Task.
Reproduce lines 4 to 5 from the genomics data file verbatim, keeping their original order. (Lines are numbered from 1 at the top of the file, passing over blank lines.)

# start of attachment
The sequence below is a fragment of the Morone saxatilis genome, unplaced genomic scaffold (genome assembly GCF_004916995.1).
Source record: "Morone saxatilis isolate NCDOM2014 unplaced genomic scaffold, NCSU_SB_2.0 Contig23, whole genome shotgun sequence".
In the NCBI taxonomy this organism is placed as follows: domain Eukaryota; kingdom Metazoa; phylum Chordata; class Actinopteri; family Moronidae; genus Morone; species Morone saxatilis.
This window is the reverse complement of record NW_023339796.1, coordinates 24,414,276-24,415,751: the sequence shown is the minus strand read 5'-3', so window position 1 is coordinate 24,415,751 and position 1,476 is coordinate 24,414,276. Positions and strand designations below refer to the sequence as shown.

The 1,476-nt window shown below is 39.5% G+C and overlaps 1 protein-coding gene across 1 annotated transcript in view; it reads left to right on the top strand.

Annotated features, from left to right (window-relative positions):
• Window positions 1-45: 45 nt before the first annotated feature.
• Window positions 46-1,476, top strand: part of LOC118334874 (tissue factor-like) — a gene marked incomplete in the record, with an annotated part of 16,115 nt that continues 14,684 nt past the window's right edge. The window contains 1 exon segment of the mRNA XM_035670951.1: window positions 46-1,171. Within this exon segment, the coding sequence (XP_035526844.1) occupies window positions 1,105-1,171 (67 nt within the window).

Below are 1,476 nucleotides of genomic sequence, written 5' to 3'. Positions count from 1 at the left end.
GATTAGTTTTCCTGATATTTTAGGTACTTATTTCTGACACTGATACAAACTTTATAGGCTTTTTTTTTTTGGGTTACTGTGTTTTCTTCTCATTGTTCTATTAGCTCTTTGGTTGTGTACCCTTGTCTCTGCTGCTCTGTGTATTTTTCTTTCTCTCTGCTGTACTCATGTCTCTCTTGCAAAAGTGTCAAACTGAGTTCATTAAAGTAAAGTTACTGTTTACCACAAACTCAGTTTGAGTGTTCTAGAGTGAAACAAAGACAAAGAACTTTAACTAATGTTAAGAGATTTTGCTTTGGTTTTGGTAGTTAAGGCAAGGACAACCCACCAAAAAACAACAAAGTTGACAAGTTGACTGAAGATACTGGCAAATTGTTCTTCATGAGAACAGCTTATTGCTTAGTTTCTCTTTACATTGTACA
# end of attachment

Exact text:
This window is the reverse complement of record NW_023339796.1, coordinates 24,414,276-24,415,751: the sequence shown is the minus strand read 5'-3', so window position 1 is coordinate 24,415,751 and position 1,476 is coordinate 24,414,276. Positions and strand designations below refer to the sequence as shown.

The 1,476-nt window shown below is 39.5% G+C and overlaps 1 protein-coding gene across 1 annotated transcript in view; it reads left to right on the top strand.